Car accident deaths happen due to any number of circumstances; however, most people associate them with drunk driving, speeding or horrific multi-vehicle accidents. The reality is, distracted driving car accidents cause more car accident fatalities than drunk driving or speeding accidents.

Frequency of Distracted Driving

According to the National Highway Traffic Safety Administration, nine people will lose their lives every day because of a distracted driving accident. Distracted driving can include any activity that takes a driver’s attention away from the road and cars around them.

The types of distracted driving that most people are familiar with include texting, smartphone use, eating and drinking, using navigation systems, talking to passengers, adjusting radio and personal grooming. Responsible parents continually reinforce that their teens should refrain from the distractions that cell phones pose while driving so they can avoid getting into a car accident.

Distracted Driving Among Teenagers

Even though parents continually urge their teens to drive safely, recent survey results found that teens feel increasingly pressured to immediately respond to their parent’s text messages while driving. The study conducted by Boston-based Liberty Mutual Holding Co. and Students Against Destructive Decisions (SADD) found that 19 percent of the parents surveyed expect a response from their teens within one minute of receiving their text. Over 50 percent of the teen participants admitted to texting and driving as the means of communicating with their parents.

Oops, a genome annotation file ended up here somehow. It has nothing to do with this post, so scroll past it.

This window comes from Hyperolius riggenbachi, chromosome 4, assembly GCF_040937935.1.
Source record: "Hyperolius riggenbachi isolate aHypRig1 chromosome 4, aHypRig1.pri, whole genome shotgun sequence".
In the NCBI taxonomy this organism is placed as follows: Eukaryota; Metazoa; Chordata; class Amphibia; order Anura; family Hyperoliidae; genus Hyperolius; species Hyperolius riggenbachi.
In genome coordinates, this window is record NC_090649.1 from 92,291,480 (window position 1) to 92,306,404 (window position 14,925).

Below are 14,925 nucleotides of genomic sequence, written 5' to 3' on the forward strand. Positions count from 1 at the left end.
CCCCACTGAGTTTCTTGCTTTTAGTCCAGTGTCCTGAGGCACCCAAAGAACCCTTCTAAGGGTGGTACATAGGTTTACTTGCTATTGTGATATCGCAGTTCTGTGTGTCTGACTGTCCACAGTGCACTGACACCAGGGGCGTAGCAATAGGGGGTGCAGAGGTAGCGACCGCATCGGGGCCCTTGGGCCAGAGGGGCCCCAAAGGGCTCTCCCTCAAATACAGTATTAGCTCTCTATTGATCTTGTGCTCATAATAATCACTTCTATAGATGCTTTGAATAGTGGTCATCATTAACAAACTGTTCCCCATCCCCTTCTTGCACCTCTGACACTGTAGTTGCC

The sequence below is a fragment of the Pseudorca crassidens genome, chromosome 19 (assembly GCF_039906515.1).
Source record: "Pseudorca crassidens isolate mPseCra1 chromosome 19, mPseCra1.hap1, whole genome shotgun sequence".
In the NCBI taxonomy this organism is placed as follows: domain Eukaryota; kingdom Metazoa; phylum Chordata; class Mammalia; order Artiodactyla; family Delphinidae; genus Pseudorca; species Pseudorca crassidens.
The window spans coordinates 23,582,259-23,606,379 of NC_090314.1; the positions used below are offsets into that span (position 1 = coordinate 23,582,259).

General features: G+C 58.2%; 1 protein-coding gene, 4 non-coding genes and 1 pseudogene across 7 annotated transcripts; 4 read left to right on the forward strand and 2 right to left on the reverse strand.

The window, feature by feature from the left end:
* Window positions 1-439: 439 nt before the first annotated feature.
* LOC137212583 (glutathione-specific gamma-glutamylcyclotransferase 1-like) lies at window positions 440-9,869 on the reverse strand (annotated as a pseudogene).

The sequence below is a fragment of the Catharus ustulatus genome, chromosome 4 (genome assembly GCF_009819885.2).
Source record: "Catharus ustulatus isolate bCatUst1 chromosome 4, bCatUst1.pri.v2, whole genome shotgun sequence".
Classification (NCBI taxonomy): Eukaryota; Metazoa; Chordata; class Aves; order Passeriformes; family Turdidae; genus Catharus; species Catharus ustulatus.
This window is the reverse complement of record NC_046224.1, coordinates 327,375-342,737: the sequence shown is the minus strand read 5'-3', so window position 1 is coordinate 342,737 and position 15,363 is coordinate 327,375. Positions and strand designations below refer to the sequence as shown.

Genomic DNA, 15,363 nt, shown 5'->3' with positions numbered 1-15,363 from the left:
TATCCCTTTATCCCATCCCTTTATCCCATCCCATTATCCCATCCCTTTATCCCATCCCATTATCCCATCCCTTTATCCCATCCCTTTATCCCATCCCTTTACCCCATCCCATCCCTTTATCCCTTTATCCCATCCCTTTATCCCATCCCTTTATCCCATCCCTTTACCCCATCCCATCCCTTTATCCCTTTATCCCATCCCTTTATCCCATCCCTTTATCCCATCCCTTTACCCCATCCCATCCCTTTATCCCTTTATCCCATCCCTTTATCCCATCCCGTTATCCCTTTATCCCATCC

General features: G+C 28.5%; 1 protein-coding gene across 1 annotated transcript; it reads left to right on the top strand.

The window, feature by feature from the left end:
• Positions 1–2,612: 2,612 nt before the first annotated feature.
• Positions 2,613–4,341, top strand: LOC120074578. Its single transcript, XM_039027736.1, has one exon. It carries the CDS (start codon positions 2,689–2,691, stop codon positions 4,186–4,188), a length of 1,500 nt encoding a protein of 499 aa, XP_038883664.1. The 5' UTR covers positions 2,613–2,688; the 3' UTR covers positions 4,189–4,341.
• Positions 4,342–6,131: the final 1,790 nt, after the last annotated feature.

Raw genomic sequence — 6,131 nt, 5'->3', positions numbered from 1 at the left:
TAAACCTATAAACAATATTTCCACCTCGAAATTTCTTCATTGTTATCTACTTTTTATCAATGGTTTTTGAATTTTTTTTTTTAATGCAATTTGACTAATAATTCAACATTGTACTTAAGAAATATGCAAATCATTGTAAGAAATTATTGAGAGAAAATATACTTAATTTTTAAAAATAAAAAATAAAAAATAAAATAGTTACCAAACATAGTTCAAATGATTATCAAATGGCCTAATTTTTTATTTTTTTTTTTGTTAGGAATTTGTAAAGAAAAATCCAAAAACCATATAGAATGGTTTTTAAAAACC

The chief executive officer of SADD notes that the current generation of parents are accustomed to being instantaneously connected to their children. However, the safety of teen drivers needs to outweigh parental desire for uninterrupted communication with their teens, especially when they are behind the wheel.

Text Messaging

Teen drivers noted they receive frantic messages from their parents, many of whom may not realize the delayed response is because the teen is driving. Beyond the parental pressure for quick response times, 50 percent of teen drivers admit they stay socially connected through their phones while driving, and 88 percent consider themselves safe drivers even though they use popular social media sites such as Snapchat and Instagram while on the road.

Many teens do not consider sending messages while at a red light to be distracted driving behavior. A principal research scientist at the Liberty Mutual Research Institute for Safety communicates that the pressure on today’s teens to always be connected is one of the reasons young drivers make tragic decisions while they are behind the wheel.

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